If it ain't broke, I'll fix it!
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Joined: January 11th, 2016, 8:57 pm

August 6th, 2018, 12:55 am #7

The Project Binky work is mainly designed by experience plus a dose of 'suck it and see' engineering. You can't get away with that with flying contraptions - we're a bit past the 'have a maiden sacrifice a goat by the light of the full moon' stage of designing, and if you're going to change airfoil designs and sizes for a give fuselage and power plant, there's an awful lot of number-crunching that needs to go on before you start gluing things together. I bet he, or his designer, is using something more powerful than X-Plane (the aviation equivalent of Kerbal) to calculate his designs, and it'll be interesting to see if any long-term problems pop up. (eg, the original aircraft fatigue calculations were designed to cope with the vibrations of a 2700 rpm piston engine - what effects will the different vibration frequencies from a high speed turbine, and (usually) slower speed prop cause over time?)

But still a cool project, and I wish I could afford his 'garage'!
Breakfast.com halted. Cereal port not ready.
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Joined: January 1st, 1970, 12:00 am

August 6th, 2018, 8:51 am #8

hinermad wrote:With all the crap people are building out of carbon fiber these days, I'm surprised. A few layers each of CF and Kraft paper laminated with the right epoxy would probably work.
-Not on a turbo. Too much heat on the exhaust side- that's pretty much always going to have to be a metal or at least ceramic composite at best.

And usually too much RPM on the intake side- again, not many even carbon fiber composites can stand up to 150,000 RPM for long.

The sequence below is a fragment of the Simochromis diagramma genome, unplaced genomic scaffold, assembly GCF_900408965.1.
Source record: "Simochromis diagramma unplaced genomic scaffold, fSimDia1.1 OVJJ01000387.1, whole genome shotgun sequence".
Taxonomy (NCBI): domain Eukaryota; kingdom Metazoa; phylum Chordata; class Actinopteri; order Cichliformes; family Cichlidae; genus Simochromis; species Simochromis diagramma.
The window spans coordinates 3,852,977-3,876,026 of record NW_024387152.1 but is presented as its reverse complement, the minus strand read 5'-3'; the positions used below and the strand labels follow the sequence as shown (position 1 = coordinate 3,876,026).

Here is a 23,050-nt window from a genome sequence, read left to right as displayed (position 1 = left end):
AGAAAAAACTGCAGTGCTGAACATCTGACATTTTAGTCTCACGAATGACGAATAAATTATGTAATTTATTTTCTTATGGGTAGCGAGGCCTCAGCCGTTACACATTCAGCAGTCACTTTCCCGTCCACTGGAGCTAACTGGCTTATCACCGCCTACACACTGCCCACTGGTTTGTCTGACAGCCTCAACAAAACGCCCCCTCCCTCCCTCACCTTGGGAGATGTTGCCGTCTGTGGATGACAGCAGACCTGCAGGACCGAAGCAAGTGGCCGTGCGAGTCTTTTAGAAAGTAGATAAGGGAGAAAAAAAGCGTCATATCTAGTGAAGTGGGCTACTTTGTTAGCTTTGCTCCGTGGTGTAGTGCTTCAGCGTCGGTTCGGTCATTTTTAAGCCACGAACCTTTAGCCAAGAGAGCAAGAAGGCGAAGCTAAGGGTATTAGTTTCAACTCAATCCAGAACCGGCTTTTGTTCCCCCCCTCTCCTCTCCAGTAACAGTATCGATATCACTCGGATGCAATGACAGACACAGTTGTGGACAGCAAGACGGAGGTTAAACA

Laminated cardboard? We're still testing. 😁

Doc.
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Joined: September 12th, 2014, 3:32 am

August 7th, 2018, 7:48 pm #9

Beejay5169 wrote: The Project Binky work is mainly designed by experience plus a dose of 'suck it and see' engineering. You can't get away with that with flying contraptions - we're a bit past the 'have a maiden sacrifice a goat by the light of the full moon' stage of designing, and if you're going to change airfoil designs and sizes for a give fuselage and power plant, there's an awful lot of number-crunching that needs to go on before you start gluing things together. I bet he, or his designer, is using something more powerful than X-Plane (the aviation equivalent of Kerbal) to calculate his designs, and it'll be interesting to see if any long-term problems pop up. (eg, the original aircraft fatigue calculations were designed to cope with the vibrations of a 2700 rpm piston engine - what effects will the different vibration frequencies from a high speed turbine, and (usually) slower speed prop cause over time?)

But still a cool project, and I wish I could afford his 'garage'!
My money would lean toward SolidWorks, or some aviation-specific iteration thereof?
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Joined: September 16th, 2014, 7:01 am

August 7th, 2018, 8:54 pm #10

No turbochargers out of carbon fiber, laminated cardboard, fiberglass, resins and composites, but they'll certainly work for the air intake bits and plumbing.  And they make nice shrouds without panel beating or struggling with an English Wheel and annealing huge aluminum sheets.

And "Cardboard Aided Design" translates to composite shrouds really easy.